Jesse Powell


by Maurice Bottomley


I read a piece recently that cited JP to back up the all too common assertion, “They don’t make soul records like they used to”. Well, I may be missing something but this seems to me exactly the kind of fare that has been part of the staple diet of black music and particularly so since the early Seventies. It may not be to everybody’s taste, but Jesse Powell’s third offering since his 1995 debut is completely in the tradition.

There is a peculiar view emerging, especially in the British “quality” press, that once upon a time every soul record was a What’s Going On or a Curtis—i.e. full of groundbreaking arrangements and astute social commentary.Now, setting aside the fact that those very papers completely ignored Marvin, Curtis et al back in the day, the awkward fact is that the bulk of black music then consisted, unsurprisingly, of love songs—some fairly innocuous, some more profound. The music was geared towards dancing but there were plenty of ballads for getting wistful or smoochy to. The whole sound was slick, well orchestrated, beautifully sung, sensual and sentimental—and, to non-Soul fans, rather corny.

All of which applies applies to this release which, though not perfect by any means, has some fine moments and plenty of impressive vocal performances. It won’t win too many awards in the innovation department, being a fairly familiar slab of soulful pop. R. Kelly and Seventies’ vocal groups are key reference points in a set that leans heavily on the slow tunes but does contain a couple of tasty, mid-tempo shufflers for the dance-floor. Mostly, it is contemporary only in the instrumentation. Vocally and attitudinally it could find a home in any of the past three decades. If it has a favoured historical moment, the last track, a cover of One Way/Al Hudson’s “Something in the Past”, would suggest the ballad side of the post-disco, pre Jack-swing era.

Powell has a number of factors on his side. He has a four-octave singing range that he uses sensibly and he hails from Gary, Indiana, home of the Jacksons. He, himself, is part of a talented musical family—some of whom pop up on the record to quite scene-stealing effect. As to the Jackson connection, if Motown was still the force it once was, Powell is undoubtedly the sort of artist they would have picked up on. Young, presentable, from a gospel background and with a penchant for the commercial end of the soul spectrum—he would have been served well by the Gordy machine.

Not that his co-producers ( Shep Crawford and Rodney Jerkins among others) have done badly by him. There is a sensitivity about the arrangements that makes the most of the material on offer. If there is a problem it is simply that there are too many meandering tunes of an inferior and forgettable quality. You could lose at least four ballads easily and not do any damage. Which four might be a problem—as sameness is something of a feature of JP. Because it is the kind of thing radio loves, I would save the very mainstream opener, “It’ll Take the World”—although its glossiness does little for me. “Invisible Man” and the vocally acrobatic, “If I”, are marred somewhat by the tiredness of the melodies. I had (for one fanciful moment) hoped that “Invisible Man” was going to be something to do with Ralph Ellison, but after an artfully rendered opening verse it subsides into the worst kind of self-pitying soft-rock weepie. As he has scored with them previously, there was inevitably pressure on Powell to up the ballad quotient on this set. He should have resisted it. However, the Hudson cover and the completely convincing “I Didn’t Realise” are the genuine article and will be dug up in a few years time to show a next generation that nobody sings proper love songs any more. Give Powell a half-decent song and he does it more than justice. As does his mother, Emerald Williams, whose input into “Something in the Past” more than matches her son’s high level of ability.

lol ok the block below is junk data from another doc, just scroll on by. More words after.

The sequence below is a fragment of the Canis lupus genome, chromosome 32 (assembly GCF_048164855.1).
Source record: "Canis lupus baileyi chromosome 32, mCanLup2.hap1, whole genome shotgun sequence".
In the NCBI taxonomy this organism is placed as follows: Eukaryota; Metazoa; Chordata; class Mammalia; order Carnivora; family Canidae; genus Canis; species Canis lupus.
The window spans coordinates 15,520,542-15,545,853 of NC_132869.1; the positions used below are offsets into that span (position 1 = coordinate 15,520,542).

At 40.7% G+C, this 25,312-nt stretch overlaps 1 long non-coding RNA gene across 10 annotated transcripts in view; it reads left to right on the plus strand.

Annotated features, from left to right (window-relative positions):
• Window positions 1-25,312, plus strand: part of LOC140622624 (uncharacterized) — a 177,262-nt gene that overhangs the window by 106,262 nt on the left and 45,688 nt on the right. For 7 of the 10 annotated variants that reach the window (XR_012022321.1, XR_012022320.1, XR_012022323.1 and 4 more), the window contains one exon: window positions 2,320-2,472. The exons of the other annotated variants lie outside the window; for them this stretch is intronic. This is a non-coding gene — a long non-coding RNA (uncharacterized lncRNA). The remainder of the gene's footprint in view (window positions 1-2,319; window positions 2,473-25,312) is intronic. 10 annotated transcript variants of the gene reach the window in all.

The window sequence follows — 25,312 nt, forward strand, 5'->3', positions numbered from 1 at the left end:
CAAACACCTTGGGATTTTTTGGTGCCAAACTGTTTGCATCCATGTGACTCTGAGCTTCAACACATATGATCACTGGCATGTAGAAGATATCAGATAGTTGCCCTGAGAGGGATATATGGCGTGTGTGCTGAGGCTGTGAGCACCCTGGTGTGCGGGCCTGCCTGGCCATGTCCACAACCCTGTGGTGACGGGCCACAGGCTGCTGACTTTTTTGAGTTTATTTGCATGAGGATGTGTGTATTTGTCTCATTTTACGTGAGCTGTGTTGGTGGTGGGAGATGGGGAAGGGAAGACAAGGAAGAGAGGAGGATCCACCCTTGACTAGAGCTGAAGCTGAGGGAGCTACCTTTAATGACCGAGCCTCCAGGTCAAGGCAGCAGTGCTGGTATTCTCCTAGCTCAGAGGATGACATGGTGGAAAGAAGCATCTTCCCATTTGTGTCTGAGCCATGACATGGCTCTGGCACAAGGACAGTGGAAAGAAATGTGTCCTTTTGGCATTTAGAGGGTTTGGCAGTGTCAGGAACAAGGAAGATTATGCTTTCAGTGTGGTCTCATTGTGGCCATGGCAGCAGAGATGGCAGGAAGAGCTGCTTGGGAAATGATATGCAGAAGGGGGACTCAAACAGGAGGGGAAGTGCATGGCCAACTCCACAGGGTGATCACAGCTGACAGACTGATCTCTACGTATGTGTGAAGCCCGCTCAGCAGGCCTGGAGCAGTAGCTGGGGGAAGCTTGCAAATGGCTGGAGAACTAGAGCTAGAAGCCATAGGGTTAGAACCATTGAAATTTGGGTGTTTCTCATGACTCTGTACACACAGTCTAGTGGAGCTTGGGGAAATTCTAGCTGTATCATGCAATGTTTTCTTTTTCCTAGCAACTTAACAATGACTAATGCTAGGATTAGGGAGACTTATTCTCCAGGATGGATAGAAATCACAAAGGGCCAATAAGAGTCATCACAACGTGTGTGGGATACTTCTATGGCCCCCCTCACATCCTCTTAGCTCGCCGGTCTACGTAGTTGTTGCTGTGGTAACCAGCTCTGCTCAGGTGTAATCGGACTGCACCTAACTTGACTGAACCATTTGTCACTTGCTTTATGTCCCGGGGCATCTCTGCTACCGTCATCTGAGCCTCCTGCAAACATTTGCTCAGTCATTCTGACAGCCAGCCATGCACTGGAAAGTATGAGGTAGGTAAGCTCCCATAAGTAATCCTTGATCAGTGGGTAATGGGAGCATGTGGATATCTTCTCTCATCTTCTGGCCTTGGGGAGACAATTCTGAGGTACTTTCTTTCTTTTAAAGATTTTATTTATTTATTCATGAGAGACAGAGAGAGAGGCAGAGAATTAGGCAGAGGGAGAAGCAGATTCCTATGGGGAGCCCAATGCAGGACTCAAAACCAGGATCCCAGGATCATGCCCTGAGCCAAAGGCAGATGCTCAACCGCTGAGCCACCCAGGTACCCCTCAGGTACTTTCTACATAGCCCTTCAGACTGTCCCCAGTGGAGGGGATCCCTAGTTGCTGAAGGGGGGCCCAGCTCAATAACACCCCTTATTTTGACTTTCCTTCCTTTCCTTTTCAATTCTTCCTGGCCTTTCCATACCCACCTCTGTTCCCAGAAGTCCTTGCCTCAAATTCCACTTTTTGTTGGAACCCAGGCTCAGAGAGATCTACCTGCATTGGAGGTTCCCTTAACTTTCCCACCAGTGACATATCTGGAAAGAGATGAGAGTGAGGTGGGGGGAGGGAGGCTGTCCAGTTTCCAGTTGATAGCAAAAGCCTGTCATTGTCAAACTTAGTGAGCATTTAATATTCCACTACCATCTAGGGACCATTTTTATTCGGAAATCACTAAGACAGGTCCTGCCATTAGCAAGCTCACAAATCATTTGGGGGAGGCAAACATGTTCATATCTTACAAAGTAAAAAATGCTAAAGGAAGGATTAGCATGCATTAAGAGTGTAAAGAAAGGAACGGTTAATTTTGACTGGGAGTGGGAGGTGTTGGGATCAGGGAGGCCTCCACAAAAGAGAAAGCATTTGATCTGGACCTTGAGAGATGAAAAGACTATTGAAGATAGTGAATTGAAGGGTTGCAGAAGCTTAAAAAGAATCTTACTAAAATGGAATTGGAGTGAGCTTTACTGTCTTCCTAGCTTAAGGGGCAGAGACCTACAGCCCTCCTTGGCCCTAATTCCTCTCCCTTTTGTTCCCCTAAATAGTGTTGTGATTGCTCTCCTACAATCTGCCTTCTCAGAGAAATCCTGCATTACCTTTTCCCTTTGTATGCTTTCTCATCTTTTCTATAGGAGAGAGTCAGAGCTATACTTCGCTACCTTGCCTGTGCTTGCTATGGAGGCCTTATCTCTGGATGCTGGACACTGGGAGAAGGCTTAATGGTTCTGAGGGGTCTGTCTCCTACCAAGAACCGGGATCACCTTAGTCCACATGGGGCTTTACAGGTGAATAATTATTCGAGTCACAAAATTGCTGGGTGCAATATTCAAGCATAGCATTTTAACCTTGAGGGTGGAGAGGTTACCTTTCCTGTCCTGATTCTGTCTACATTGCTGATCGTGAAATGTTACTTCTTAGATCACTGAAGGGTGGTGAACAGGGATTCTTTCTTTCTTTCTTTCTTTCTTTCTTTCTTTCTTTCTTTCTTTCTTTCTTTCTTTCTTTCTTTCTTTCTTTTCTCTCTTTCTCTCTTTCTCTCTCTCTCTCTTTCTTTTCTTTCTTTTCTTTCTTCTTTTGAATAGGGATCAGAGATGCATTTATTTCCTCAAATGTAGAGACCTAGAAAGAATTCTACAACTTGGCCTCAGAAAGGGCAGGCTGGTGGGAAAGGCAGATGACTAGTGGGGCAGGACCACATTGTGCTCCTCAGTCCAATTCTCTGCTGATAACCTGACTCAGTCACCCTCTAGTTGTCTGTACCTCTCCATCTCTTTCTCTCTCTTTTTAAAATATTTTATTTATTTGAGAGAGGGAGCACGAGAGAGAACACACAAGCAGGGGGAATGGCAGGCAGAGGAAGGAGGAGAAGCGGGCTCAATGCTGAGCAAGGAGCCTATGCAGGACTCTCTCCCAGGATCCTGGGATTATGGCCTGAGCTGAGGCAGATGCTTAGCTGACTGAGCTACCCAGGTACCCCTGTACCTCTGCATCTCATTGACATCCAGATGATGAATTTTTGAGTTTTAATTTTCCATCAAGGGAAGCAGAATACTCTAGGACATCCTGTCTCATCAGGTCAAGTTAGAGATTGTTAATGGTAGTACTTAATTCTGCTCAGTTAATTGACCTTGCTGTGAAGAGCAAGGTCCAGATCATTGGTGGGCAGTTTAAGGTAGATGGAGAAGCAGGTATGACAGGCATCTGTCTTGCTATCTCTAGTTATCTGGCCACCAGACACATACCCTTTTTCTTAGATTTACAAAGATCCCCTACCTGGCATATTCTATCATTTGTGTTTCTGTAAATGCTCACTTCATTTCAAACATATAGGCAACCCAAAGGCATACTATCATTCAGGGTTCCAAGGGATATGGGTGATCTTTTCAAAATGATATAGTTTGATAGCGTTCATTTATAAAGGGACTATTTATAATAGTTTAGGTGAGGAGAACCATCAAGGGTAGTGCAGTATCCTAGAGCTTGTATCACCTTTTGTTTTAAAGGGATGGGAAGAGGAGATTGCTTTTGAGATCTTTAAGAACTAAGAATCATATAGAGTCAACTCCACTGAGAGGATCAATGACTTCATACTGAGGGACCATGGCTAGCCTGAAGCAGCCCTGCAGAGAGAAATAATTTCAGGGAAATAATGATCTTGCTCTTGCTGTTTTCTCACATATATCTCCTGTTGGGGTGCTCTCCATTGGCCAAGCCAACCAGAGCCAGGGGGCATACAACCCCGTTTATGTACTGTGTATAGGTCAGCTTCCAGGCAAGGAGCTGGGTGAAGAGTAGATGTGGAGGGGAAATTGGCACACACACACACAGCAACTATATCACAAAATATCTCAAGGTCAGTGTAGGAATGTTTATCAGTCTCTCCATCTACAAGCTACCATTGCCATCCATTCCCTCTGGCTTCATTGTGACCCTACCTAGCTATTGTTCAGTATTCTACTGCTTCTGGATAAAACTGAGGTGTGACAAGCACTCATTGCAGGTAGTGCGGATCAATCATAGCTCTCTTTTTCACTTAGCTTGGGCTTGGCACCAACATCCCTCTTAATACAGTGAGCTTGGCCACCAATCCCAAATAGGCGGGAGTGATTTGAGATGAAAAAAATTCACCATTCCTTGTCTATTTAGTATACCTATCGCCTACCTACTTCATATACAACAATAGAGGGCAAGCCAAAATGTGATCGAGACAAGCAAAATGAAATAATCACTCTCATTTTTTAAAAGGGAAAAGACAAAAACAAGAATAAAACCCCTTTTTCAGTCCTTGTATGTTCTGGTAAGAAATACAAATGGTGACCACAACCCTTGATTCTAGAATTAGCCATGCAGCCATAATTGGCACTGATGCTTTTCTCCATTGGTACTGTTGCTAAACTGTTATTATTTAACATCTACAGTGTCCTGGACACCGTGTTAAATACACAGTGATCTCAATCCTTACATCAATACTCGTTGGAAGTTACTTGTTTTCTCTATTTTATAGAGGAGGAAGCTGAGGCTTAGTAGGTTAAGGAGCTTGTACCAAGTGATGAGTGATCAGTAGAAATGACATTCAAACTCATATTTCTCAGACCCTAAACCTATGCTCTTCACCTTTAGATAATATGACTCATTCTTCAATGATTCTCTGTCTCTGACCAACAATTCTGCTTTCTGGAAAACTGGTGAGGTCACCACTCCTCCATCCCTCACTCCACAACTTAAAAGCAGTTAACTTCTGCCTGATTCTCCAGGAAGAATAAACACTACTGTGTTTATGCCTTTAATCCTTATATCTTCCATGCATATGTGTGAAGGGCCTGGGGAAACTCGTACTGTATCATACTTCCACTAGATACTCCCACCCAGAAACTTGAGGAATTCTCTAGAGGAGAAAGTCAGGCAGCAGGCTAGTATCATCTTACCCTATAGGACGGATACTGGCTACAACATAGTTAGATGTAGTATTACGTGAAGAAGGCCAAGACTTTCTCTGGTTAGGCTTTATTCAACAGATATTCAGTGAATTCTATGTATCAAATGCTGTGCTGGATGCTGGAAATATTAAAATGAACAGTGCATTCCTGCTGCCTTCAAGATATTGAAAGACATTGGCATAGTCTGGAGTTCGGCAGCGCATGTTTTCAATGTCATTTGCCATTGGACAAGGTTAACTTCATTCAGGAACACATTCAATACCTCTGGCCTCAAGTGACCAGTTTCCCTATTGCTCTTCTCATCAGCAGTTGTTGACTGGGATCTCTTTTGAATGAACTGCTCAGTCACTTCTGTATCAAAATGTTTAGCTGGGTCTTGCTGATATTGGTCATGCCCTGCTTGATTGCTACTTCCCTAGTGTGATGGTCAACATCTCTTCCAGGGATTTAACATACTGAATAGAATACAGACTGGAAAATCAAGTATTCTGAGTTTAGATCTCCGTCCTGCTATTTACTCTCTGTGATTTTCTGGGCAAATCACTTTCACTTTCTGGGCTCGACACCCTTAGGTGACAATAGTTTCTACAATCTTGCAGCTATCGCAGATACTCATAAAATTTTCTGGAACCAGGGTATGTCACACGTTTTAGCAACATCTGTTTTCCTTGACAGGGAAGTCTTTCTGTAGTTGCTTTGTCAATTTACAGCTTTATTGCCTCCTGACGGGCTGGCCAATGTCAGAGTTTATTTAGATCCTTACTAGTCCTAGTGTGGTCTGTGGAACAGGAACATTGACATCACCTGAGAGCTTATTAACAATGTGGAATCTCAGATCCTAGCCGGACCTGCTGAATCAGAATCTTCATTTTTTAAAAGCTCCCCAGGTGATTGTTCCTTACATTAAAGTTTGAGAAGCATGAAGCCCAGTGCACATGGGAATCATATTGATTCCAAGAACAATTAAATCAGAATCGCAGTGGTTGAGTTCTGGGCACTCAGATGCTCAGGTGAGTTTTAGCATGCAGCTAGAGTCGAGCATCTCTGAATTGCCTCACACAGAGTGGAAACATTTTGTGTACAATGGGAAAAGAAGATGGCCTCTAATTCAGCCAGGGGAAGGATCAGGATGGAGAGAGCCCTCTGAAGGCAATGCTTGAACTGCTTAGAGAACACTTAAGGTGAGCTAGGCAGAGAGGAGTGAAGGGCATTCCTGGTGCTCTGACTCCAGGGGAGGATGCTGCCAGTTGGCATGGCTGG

It is easy to see why the slowies attract him. His voice can slide so effortlessly across, up and down the technical and emotional scale that a form that allows him the scope to do so has a strong pull. On uptempo numbers he does sound less distinctive. Having said that, two of the best tracks are actually the bounciest. Unfortunately for Jessie, the main reasons for their effectiveness are the lively contributions of his sisters, Trina and Tamara. An under-rated duo, they seize their moments well. “I’m Leaving” and “Can’t Take It” are perfectly executed, punchy, R&B shufflers that will appeal to modern soul fans and the urban posse alike. The female contributions are so effective that I would suggest that a Powell family session might be worth putting together.

Until then the relatively unchanging market for this type of product will be happy enough with the well-crafted smoothness of JP. It will be ignored as too teen-oriented by the “serious” soul fans, and as too soft by those whose only idea of current black music is rap. This is a shame because Jesse Powell is a gifted singer. A better selection of songs—or a carefully chosen Best Of—would confirm this. Until then, the skip button will be needed. Give the better tracks a chance, though. Two fine dancers and two memorable ballads represent as healthy a percentage of winners as you will find on the majority of “vintage” LPs from whatever golden age you care to choose.

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